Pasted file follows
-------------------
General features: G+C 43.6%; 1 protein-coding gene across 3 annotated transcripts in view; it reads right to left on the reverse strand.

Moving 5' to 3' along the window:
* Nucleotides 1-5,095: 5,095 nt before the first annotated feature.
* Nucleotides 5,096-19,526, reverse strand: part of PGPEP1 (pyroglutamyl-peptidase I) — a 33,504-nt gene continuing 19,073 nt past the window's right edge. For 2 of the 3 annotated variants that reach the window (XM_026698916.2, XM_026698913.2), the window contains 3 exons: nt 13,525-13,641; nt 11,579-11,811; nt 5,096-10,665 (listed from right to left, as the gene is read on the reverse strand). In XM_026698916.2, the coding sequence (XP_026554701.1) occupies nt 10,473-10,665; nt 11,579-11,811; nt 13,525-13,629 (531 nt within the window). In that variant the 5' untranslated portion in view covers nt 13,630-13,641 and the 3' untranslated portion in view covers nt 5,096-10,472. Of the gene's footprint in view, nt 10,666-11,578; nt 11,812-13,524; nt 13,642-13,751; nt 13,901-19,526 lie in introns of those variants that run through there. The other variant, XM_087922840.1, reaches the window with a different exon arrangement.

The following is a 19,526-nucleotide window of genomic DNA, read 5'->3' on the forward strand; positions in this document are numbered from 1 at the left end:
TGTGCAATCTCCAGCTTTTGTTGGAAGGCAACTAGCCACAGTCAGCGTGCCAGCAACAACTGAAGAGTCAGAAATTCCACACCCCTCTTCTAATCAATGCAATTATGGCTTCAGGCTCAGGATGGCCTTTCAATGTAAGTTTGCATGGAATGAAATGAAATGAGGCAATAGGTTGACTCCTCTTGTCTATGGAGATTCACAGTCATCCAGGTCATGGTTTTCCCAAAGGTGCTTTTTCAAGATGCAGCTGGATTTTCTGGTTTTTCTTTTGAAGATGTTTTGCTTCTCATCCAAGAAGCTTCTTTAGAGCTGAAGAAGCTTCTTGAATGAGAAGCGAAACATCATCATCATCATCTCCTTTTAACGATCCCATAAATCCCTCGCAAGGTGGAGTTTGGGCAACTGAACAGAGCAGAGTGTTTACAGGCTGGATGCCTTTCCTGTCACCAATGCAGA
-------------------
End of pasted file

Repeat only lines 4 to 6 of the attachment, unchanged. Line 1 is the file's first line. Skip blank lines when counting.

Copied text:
* Nucleotides 5,096-19,526, reverse strand: part of PGPEP1 (pyroglutamyl-peptidase I) — a 33,504-nt gene continuing 19,073 nt past the window's right edge. For 2 of the 3 annotated variants that reach the window (XM_026698916.2, XM_026698913.2), the window contains 3 exons: nt 13,525-13,641; nt 11,579-11,811; nt 5,096-10,665 (listed from right to left, as the gene is read on the reverse strand). In XM_026698916.2, the coding sequence (XP_026554701.1) occupies nt 10,473-10,665; nt 11,579-11,811; nt 13,525-13,629 (531 nt within the window). In that variant the 5' untranslated portion in view covers nt 13,630-13,641 and the 3' untranslated portion in view covers nt 5,096-10,472. Of the gene's footprint in view, nt 10,666-11,578; nt 11,812-13,524; nt 13,642-13,751; nt 13,901-19,526 lie in introns of those variants that run through there. The other variant, XM_087922840.1, reaches the window with a different exon arrangement.

The following is a 19,526-nucleotide window of genomic DNA, read 5'->3' on the forward strand; positions in this document are numbered from 1 at the left end:
TGTGCAATCTCCAGCTTTTGTTGGAAGGCAACTAGCCACAGTCAGCGTGCCAGCAACAACTGAAGAGTCAGAAATTCCACACCCCTCTTCTAATCAATGCAATTATGGCTTCAGGCTCAGGATGGCCTTTCAATGTAAGTTTGCATGGAATGAAATGAAATGAGGCAATAGGTTGACTCCTCTTGTCTATGGAGATTCACAGTCATCCAGGTCATGGTTTTCCCAAAGGTGCTTTTTCAAGATGCAGCTGGATTTTCTGGTTTTTCTTTTGAAGATGTTTTGCTTCTCATCCAAGAAGCTTCTTTAGAGCTGAAGAAGCTTCTTGAATGAGAAGCGAAACATCATCATCATCATCTCCTTTTAACGATCCCATAAATCCCTCGCAAGGTGGAGTTTGGGCAACTGAACAGAGCAGAGTGTTTACAGGCTGGATGCCTTTCCTGTCACCAATGCAGA